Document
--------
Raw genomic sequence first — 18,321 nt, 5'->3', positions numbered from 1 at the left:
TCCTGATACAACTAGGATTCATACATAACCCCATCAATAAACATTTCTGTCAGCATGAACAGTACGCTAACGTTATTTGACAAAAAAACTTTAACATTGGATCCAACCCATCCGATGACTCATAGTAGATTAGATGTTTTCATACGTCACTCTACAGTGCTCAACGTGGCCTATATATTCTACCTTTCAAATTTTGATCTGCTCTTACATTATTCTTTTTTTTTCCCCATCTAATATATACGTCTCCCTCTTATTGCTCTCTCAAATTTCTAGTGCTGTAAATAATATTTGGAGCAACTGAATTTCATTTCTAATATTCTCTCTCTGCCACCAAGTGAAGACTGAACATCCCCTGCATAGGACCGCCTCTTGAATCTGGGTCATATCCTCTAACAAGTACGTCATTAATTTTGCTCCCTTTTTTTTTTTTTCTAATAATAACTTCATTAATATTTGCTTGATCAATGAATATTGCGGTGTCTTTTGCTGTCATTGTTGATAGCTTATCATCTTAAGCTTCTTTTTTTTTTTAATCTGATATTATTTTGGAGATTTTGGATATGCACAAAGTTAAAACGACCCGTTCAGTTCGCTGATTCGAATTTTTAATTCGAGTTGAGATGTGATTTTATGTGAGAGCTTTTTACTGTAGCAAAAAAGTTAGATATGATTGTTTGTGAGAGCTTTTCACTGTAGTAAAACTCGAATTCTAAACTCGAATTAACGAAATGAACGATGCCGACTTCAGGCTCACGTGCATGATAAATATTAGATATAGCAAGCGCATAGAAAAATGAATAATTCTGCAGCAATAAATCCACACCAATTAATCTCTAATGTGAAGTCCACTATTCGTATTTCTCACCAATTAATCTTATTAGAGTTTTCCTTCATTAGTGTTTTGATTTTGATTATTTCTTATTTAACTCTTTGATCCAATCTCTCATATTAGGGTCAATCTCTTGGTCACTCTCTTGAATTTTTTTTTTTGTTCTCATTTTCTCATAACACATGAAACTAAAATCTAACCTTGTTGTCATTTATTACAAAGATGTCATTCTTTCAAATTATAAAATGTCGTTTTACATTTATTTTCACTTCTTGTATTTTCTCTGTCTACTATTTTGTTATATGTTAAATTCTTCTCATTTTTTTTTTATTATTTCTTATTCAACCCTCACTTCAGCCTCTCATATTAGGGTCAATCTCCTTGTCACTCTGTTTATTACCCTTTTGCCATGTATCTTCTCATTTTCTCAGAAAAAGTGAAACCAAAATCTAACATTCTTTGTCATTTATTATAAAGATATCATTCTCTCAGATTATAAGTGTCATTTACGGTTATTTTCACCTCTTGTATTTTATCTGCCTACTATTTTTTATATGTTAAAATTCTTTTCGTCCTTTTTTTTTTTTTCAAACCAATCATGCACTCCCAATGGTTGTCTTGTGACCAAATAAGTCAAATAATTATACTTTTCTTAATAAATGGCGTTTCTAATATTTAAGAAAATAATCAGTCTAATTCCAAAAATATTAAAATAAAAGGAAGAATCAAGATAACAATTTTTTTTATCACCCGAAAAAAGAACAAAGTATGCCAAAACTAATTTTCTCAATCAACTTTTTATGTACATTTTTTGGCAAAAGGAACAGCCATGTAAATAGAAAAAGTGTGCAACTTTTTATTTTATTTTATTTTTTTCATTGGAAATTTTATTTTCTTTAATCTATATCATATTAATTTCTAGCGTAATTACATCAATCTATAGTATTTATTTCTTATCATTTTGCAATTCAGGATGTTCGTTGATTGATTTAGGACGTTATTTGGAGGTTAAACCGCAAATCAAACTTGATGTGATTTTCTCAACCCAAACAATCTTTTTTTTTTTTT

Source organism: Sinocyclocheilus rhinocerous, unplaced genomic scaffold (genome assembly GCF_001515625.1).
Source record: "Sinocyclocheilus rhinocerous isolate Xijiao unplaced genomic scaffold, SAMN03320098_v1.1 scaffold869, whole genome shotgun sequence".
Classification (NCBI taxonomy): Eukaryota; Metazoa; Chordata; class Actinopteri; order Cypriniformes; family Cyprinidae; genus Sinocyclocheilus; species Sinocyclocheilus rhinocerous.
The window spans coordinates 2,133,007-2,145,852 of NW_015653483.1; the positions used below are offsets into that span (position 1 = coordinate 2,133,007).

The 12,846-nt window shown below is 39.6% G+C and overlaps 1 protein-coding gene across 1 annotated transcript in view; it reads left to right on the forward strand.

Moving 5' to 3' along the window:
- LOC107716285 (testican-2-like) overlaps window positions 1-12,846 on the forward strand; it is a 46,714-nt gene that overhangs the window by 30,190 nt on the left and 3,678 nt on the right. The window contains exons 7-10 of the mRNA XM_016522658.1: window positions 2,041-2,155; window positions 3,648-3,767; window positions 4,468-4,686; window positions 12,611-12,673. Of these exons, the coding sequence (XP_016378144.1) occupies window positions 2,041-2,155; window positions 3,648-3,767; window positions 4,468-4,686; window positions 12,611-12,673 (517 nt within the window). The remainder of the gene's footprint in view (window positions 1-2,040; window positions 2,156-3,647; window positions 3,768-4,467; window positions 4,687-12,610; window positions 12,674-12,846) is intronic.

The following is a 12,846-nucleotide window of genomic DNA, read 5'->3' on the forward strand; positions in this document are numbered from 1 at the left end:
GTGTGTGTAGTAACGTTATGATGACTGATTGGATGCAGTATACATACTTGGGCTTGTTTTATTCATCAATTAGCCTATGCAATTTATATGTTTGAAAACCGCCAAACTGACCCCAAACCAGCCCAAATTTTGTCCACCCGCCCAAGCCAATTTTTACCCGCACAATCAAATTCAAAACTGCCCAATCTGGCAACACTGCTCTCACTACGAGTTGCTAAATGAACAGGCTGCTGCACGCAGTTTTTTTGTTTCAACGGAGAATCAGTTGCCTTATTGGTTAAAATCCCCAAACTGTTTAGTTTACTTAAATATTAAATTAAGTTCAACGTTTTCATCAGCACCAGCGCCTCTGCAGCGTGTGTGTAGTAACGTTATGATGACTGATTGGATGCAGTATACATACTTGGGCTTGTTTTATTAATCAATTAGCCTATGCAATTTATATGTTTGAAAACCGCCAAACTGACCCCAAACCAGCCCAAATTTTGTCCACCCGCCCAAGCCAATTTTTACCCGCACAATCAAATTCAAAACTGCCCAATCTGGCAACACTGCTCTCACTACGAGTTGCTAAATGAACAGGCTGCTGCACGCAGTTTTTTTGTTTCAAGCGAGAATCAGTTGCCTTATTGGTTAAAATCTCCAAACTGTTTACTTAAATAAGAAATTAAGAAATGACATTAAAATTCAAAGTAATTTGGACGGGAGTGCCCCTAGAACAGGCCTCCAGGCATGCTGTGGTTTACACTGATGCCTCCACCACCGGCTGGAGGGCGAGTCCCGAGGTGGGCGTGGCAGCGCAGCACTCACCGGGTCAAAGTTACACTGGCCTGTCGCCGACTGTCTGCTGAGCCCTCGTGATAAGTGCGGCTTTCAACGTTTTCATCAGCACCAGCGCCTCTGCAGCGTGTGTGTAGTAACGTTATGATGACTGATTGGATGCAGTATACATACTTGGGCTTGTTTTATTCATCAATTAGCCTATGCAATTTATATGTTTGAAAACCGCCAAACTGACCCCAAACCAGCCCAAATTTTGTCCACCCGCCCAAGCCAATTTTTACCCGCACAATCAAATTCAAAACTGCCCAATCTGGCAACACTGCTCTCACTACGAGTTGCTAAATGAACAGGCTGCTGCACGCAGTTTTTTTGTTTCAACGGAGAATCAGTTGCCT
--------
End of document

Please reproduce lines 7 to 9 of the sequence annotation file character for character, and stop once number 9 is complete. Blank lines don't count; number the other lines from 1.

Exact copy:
The 12,846-nt window shown below is 39.6% G+C and overlaps 1 protein-coding gene across 1 annotated transcript in view; it reads left to right on the forward strand.

Moving 5' to 3' along the window:
- LOC107716285 (testican-2-like) overlaps window positions 1-12,846 on the forward strand; it is a 46,714-nt gene that overhangs the window by 30,190 nt on the left and 3,678 nt on the right. The window contains exons 7-10 of the mRNA XM_016522658.1: window positions 2,041-2,155; window positions 3,648-3,767; window positions 4,468-4,686; window positions 12,611-12,673. Of these exons, the coding sequence (XP_016378144.1) occupies window positions 2,041-2,155; window positions 3,648-3,767; window positions 4,468-4,686; window positions 12,611-12,673 (517 nt within the window). The remainder of the gene's footprint in view (window positions 1-2,040; window positions 2,156-3,647; window positions 3,768-4,467; window positions 4,687-12,610; window positions 12,674-12,846) is intronic.